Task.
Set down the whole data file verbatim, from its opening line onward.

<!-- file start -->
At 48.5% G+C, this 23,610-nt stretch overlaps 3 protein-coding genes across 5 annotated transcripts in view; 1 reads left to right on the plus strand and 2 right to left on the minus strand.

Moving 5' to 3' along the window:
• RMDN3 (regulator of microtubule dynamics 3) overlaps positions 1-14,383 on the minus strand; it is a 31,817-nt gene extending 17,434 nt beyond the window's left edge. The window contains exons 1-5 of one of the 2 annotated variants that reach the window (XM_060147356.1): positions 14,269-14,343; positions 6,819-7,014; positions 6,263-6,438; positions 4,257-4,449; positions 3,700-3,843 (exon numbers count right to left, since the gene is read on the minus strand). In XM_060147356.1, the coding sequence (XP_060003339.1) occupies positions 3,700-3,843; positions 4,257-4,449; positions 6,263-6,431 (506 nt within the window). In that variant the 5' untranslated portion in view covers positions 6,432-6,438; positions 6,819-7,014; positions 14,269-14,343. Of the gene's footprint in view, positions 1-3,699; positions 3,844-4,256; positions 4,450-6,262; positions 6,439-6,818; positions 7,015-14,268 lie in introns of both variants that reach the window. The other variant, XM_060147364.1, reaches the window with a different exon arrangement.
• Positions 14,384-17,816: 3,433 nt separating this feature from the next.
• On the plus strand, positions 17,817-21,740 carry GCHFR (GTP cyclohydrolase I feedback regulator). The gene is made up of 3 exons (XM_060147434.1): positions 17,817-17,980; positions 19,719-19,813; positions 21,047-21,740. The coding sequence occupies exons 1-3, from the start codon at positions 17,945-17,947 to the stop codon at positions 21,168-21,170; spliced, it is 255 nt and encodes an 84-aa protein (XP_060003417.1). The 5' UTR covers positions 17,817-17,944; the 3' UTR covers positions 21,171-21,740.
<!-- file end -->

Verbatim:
At 48.5% G+C, this 23,610-nt stretch overlaps 3 protein-coding genes across 5 annotated transcripts in view; 1 reads left to right on the plus strand and 2 right to left on the minus strand.

Moving 5' to 3' along the window:
• RMDN3 (regulator of microtubule dynamics 3) overlaps positions 1-14,383 on the minus strand; it is a 31,817-nt gene extending 17,434 nt beyond the window's left edge. The window contains exons 1-5 of one of the 2 annotated variants that reach the window (XM_060147356.1): positions 14,269-14,343; positions 6,819-7,014; positions 6,263-6,438; positions 4,257-4,449; positions 3,700-3,843 (exon numbers count right to left, since the gene is read on the minus strand). In XM_060147356.1, the coding sequence (XP_060003339.1) occupies positions 3,700-3,843; positions 4,257-4,449; positions 6,263-6,431 (506 nt within the window). In that variant the 5' untranslated portion in view covers positions 6,432-6,438; positions 6,819-7,014; positions 14,269-14,343. Of the gene's footprint in view, positions 1-3,699; positions 3,844-4,256; positions 4,450-6,262; positions 6,439-6,818; positions 7,015-14,268 lie in introns of both variants that reach the window. The other variant, XM_060147364.1, reaches the window with a different exon arrangement.
• Positions 14,384-17,816: 3,433 nt separating this feature from the next.
• On the plus strand, positions 17,817-21,740 carry GCHFR (GTP cyclohydrolase I feedback regulator). The gene is made up of 3 exons (XM_060147434.1): positions 17,817-17,980; positions 19,719-19,813; positions 21,047-21,740. The coding sequence occupies exons 1-3, from the start codon at positions 17,945-17,947 to the stop codon at positions 21,168-21,170; spliced, it is 255 nt and encodes an 84-aa protein (XP_060003417.1). The 5' UTR covers positions 17,817-17,944; the 3' UTR covers positions 21,171-21,740.